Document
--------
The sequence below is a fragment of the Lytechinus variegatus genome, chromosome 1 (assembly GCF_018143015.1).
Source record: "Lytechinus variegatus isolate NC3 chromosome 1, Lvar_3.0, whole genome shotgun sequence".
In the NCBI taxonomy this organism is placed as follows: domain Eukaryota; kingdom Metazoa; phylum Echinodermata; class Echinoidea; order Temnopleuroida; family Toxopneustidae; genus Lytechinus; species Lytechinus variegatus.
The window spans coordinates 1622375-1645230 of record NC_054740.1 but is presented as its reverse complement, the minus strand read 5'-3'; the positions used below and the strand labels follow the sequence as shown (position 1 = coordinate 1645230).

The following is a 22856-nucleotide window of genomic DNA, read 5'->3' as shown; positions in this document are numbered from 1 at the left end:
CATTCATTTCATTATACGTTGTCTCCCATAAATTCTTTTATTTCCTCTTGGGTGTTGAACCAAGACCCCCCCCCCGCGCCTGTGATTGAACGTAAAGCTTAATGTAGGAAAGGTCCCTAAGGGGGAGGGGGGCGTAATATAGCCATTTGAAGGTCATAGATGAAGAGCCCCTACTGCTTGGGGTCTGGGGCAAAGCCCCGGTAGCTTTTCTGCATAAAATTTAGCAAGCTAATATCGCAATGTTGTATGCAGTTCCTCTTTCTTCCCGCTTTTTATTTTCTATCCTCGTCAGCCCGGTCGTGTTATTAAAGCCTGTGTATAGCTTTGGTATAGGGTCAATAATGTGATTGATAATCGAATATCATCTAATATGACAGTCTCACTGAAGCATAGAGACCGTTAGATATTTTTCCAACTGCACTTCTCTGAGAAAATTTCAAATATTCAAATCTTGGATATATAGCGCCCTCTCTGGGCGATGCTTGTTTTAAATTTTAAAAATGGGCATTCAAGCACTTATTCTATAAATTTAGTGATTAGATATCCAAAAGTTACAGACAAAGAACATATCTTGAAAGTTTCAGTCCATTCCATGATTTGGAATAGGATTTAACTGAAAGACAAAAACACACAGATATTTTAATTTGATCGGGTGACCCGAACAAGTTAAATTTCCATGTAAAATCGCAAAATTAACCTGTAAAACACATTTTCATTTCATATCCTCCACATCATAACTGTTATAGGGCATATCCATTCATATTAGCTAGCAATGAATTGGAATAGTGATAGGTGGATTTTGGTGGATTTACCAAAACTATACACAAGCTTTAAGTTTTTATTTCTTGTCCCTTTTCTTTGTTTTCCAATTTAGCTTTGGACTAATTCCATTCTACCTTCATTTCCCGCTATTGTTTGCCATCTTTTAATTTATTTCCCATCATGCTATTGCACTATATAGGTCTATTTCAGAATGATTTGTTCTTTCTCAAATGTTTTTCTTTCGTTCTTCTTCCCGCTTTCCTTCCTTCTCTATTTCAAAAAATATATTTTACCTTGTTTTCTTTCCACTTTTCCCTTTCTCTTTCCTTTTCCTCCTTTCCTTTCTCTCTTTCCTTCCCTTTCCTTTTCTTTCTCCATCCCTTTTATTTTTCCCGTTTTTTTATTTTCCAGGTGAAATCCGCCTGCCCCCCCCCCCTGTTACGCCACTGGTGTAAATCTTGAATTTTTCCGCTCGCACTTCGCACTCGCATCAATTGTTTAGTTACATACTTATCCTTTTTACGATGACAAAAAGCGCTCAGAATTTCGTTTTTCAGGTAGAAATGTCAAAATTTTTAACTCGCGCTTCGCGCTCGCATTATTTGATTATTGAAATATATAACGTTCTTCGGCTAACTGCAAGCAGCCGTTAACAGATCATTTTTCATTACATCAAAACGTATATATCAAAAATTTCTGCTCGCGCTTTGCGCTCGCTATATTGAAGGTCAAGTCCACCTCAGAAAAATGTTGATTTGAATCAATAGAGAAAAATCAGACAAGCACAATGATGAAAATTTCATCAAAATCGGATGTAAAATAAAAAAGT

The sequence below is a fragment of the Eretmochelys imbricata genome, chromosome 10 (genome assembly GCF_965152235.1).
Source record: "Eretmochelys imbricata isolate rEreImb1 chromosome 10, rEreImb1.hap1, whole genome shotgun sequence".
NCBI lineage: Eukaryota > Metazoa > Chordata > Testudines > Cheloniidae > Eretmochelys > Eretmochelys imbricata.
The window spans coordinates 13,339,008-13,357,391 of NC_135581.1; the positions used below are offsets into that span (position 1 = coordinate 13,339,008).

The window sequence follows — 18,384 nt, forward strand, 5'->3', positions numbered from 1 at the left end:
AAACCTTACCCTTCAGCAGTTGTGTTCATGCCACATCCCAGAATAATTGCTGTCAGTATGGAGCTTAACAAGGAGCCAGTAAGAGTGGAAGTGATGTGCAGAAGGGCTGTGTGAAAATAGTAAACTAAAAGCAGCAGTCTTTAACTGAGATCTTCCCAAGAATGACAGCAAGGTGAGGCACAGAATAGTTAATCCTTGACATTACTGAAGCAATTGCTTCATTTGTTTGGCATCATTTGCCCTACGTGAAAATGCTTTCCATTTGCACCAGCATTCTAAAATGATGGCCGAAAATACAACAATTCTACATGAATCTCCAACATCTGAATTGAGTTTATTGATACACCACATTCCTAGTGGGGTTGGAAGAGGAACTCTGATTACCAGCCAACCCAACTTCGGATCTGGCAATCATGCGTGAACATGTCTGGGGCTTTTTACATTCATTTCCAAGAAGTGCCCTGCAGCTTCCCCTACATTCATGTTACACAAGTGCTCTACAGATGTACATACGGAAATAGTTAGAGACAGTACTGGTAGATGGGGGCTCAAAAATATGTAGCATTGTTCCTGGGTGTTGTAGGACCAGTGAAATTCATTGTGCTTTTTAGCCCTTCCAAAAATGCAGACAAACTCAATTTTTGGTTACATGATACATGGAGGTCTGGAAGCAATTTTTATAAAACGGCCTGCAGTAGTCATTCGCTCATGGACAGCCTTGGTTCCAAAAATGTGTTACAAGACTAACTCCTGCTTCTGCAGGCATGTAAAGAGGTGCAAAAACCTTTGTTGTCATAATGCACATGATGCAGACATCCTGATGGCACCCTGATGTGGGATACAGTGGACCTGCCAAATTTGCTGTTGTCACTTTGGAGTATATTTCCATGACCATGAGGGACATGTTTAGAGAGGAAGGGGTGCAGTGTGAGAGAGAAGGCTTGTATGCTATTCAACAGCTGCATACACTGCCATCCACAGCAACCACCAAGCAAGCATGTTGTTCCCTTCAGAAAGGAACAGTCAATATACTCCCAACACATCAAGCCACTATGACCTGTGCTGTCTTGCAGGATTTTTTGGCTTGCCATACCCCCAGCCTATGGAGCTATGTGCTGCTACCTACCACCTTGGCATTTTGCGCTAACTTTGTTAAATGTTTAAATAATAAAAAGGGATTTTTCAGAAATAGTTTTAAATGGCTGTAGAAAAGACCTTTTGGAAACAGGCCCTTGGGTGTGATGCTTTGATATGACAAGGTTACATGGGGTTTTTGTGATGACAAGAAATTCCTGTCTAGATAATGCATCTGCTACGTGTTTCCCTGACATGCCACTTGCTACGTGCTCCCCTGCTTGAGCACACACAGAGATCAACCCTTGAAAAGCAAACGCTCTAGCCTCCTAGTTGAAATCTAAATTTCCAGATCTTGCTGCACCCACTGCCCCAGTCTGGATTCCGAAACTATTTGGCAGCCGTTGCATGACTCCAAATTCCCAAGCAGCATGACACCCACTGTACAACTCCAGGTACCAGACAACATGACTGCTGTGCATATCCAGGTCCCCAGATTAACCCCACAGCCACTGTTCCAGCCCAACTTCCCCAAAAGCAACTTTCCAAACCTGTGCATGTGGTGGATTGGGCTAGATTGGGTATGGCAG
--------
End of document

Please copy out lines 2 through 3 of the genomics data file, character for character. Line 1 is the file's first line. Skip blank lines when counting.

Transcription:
Source record: "Lytechinus variegatus isolate NC3 chromosome 1, Lvar_3.0, whole genome shotgun sequence".
In the NCBI taxonomy this organism is placed as follows: domain Eukaryota; kingdom Metazoa; phylum Echinodermata; class Echinoidea; order Temnopleuroida; family Toxopneustidae; genus Lytechinus; species Lytechinus variegatus.